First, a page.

Purpose: Tumor volume largely determines the success of local control of borderline resectable and locally advanced pancreatic cancer with current therapy. We hypothesized that a tumor-mass normalized dose of magnetic nanoparticle hyperthermia (MNPH) with alternating magnetic fields (AMFs) reduces the effect of tumor volume for treatment. Methods: 18 female athymic nude mice bearing subcutaneous MiaPaCa02 human xenograft tumors were treated with MNPH following intratumor injections of 5.5 mg Fe/g tumor of an aqueous suspension of magnetic iron-oxide nanoparticles. Mice were randomly divided into control (n = 5) and treated groups having small (0.15 ± 0.03 cm3, n = 4) or large (0.30 ± 0.06 cm3, n = 5) tumors. We assessed the clinical feasibility of this approach and of pulsed AMF to minimize eddy current heating using a finite-element method to solve a bioheat equation for a human-scale multilayer model. Results: Compared to the control group, both small and large MiaPaCa02 subcutaneous tumors showed statistically significant growth inhibition. Conversely, there was no significant difference in tumor growth between large and small tumors. Both computational and xenograft models demonstrated higher maximum tumor temperatures for large tumors compared to small tumors. Computational modeling demonstrates that pulsed AMF can minimize nonspecific eddy current heating. Conclusions: MNPH provides an advantage to treat large tumors because the MION dose can be adjusted to increase power. Pulsed AMF, with adjusted treatment time, can enhance MNPH in challenging cases such as low MION dose in the target tissue and/or large patients by minimizing nonspecific eddy current heating without sacrificing thermal dose to the target. Nanoparticle heterogeneity in tumors remains a challenge for continued research.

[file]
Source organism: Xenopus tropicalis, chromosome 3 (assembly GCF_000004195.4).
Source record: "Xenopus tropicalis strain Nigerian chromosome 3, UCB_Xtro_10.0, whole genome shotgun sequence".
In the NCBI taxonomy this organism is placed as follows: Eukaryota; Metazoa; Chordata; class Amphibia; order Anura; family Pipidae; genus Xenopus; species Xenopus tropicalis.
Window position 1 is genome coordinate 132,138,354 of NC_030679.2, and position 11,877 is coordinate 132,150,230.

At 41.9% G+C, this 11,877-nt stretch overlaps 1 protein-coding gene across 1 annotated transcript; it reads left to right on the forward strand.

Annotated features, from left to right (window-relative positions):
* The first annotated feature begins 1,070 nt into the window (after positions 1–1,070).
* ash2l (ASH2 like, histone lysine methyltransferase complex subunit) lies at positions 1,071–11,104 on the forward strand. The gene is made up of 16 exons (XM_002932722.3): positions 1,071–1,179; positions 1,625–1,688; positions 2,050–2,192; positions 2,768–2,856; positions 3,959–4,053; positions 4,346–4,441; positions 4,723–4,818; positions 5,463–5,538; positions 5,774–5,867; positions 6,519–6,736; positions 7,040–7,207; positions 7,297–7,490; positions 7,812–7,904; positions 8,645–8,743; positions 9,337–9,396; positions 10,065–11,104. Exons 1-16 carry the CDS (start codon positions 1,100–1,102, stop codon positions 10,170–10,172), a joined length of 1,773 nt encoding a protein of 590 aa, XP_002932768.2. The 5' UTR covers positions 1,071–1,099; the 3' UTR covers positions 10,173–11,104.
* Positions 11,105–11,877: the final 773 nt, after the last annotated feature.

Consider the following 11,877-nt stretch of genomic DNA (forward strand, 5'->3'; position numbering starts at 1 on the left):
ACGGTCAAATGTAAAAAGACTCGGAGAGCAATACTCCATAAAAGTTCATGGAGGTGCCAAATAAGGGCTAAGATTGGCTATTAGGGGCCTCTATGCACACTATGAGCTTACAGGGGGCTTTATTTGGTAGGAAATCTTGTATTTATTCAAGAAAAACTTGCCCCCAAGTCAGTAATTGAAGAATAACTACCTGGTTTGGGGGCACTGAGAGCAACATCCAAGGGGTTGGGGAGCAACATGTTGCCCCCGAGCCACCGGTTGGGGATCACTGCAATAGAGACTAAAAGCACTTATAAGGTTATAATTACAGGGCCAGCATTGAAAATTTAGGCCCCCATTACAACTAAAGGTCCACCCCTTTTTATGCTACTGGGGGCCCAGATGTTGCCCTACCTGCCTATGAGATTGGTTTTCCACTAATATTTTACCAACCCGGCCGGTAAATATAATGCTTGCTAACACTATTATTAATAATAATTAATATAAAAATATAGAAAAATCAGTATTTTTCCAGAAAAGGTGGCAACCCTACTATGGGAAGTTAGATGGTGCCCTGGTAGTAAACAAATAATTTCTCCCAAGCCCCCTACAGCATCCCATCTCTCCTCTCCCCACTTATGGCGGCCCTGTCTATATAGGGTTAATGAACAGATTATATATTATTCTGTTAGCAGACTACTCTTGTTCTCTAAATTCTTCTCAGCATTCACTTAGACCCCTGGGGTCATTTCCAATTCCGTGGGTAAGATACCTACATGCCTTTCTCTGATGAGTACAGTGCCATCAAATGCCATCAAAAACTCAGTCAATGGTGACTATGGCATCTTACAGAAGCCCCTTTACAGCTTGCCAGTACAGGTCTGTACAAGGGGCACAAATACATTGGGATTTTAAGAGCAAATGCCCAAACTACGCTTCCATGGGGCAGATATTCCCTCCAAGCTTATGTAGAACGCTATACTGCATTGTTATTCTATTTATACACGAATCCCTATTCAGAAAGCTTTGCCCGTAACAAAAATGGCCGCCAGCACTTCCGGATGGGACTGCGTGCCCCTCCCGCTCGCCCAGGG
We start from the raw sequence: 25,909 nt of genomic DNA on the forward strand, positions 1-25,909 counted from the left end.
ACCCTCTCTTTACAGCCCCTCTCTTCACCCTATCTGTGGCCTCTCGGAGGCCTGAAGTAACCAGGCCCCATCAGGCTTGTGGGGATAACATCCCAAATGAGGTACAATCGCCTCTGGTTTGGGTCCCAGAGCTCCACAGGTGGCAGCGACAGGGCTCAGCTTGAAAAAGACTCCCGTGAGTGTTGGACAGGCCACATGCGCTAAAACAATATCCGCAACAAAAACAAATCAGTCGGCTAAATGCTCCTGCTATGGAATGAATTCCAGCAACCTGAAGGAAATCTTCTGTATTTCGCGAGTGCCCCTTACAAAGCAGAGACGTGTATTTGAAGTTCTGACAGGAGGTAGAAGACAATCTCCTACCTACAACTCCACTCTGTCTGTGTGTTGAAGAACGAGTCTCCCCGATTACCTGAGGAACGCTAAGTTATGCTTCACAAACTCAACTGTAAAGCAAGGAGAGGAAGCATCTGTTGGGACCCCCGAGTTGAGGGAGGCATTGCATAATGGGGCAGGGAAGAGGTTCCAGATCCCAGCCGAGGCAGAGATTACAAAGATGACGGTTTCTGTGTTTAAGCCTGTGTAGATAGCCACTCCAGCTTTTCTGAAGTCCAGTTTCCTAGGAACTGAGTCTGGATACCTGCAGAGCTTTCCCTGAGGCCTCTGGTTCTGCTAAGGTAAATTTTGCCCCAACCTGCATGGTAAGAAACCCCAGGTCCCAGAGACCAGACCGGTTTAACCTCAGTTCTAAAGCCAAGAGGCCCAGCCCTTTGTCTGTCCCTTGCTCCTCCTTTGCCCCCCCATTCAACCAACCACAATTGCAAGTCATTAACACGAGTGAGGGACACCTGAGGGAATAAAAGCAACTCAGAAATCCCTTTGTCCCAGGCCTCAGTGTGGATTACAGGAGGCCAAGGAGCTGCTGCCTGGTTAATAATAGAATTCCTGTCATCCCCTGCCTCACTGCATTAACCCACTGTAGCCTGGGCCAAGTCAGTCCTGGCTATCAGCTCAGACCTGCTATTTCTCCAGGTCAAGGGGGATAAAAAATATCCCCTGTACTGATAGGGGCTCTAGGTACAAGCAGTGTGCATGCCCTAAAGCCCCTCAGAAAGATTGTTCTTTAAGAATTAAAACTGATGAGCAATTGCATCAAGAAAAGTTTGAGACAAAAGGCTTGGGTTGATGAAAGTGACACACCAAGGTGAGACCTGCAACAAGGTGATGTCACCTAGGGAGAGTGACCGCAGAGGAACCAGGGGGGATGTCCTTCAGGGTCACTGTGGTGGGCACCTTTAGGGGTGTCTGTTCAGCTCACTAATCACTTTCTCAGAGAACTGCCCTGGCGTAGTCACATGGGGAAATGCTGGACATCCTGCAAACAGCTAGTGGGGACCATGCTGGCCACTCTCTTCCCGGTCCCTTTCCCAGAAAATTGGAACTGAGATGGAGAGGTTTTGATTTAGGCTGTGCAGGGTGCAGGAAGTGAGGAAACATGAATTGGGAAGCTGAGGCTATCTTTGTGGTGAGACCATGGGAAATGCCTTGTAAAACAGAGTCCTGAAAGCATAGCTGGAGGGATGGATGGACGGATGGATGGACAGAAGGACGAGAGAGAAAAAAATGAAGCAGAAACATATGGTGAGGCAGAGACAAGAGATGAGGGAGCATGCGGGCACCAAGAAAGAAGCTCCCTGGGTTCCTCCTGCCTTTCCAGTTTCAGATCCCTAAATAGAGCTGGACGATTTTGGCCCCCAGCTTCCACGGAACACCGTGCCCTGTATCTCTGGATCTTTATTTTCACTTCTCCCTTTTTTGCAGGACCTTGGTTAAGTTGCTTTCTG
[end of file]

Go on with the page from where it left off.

All Science Journal Classification (ASJC) codes
- Physiology (medical)
- Cancer Research